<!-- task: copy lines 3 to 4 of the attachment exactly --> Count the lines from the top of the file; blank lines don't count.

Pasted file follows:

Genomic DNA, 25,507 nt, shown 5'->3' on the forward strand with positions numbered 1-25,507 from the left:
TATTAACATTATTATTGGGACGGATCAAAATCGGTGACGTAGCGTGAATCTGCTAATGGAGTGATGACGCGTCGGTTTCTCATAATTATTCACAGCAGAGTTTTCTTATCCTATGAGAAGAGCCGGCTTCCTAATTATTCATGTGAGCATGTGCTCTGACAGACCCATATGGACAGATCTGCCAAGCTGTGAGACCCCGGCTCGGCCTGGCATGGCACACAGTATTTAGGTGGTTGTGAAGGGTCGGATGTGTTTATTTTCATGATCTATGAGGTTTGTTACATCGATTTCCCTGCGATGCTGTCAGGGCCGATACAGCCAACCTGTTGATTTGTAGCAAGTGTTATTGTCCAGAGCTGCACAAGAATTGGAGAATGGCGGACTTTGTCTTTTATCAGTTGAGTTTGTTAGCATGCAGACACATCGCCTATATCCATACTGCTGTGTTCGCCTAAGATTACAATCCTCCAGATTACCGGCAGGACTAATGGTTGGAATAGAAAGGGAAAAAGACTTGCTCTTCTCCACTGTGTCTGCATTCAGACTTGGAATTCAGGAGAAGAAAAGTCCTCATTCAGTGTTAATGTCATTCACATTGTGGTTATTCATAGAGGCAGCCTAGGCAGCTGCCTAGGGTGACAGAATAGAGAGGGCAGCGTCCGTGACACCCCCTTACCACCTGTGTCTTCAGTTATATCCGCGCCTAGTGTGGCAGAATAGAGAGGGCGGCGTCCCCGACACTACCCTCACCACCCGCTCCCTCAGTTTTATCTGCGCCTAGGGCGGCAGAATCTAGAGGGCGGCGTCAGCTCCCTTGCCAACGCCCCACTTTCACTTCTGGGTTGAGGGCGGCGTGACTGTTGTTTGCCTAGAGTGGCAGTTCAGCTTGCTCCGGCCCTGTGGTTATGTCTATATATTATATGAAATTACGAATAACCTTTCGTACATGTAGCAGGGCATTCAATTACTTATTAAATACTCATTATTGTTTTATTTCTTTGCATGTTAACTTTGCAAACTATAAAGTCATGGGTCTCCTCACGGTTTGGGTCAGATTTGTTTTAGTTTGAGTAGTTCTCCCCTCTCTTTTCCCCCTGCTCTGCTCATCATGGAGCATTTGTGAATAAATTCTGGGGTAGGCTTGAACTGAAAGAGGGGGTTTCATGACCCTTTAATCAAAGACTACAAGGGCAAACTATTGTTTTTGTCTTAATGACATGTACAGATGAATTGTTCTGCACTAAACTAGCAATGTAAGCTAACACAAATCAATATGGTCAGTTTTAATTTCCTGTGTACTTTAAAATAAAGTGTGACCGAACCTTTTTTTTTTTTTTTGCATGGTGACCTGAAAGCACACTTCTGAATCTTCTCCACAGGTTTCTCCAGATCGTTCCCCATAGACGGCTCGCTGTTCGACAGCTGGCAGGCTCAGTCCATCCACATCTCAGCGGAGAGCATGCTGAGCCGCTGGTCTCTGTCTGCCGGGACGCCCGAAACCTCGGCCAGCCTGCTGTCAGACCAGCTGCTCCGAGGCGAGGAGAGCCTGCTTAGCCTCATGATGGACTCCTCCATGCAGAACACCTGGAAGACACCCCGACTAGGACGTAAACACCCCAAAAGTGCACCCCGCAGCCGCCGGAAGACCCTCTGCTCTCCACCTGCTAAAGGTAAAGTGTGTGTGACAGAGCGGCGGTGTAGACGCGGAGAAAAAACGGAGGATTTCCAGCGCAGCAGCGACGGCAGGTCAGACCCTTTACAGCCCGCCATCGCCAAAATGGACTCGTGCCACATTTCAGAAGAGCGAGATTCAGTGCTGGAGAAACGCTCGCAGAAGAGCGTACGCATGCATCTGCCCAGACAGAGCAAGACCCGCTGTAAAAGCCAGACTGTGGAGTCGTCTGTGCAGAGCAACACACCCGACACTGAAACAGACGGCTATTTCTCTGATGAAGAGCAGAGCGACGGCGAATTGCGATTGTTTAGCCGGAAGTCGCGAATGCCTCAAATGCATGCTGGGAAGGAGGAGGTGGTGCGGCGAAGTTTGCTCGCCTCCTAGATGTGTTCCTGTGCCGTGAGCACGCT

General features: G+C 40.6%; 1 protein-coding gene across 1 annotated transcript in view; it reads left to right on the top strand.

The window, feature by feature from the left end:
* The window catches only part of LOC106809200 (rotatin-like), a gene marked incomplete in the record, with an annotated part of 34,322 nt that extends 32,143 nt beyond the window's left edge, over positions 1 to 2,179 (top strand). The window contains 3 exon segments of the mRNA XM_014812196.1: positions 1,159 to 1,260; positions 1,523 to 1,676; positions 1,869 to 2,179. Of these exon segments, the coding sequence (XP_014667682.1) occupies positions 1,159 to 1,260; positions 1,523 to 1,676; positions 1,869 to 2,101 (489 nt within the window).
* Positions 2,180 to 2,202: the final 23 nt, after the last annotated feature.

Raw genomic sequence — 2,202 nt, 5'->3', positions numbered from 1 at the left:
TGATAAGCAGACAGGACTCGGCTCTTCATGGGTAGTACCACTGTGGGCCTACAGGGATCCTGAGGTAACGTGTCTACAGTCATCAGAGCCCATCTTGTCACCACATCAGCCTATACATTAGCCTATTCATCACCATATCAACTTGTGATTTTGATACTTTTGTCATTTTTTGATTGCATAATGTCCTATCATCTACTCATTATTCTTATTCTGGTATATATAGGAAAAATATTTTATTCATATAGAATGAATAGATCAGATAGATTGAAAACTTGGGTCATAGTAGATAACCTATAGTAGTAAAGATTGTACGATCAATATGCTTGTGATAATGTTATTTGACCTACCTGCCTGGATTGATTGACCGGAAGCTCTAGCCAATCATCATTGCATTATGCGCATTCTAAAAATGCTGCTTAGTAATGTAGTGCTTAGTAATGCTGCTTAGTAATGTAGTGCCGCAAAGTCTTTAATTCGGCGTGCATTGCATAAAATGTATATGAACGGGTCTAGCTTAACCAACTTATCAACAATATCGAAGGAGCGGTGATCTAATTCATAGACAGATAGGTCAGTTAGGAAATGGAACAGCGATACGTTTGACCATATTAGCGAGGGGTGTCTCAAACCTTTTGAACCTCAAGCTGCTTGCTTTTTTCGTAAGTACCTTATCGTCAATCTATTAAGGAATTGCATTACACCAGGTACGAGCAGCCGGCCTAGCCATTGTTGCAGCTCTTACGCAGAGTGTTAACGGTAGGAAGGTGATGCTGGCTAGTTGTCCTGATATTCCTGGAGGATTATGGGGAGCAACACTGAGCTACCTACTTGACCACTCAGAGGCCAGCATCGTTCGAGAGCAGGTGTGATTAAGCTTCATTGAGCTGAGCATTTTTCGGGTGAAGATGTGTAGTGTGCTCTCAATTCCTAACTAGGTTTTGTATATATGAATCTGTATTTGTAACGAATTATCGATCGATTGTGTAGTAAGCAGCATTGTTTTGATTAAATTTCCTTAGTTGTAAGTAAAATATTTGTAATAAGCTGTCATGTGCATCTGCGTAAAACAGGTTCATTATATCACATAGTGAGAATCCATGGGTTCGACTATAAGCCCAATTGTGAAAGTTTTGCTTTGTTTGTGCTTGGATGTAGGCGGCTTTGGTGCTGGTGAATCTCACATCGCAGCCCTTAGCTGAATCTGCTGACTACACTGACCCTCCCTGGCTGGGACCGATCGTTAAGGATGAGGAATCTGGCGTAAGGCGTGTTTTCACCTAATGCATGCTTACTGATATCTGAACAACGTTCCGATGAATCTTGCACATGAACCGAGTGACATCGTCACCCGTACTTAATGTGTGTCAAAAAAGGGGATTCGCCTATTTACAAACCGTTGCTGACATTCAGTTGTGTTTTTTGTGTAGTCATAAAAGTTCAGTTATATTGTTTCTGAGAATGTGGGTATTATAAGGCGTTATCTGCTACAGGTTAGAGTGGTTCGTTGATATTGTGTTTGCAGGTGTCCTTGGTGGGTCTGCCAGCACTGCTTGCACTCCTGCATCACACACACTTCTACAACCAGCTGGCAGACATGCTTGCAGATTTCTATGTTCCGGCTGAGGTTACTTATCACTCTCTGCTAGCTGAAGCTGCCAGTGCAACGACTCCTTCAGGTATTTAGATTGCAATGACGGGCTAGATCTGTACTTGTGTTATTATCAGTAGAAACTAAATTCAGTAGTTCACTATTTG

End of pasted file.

General features: G+C 40.6%; 1 protein-coding gene across 1 annotated transcript in view; it reads left to right on the top strand.

The window, feature by feature from the left end: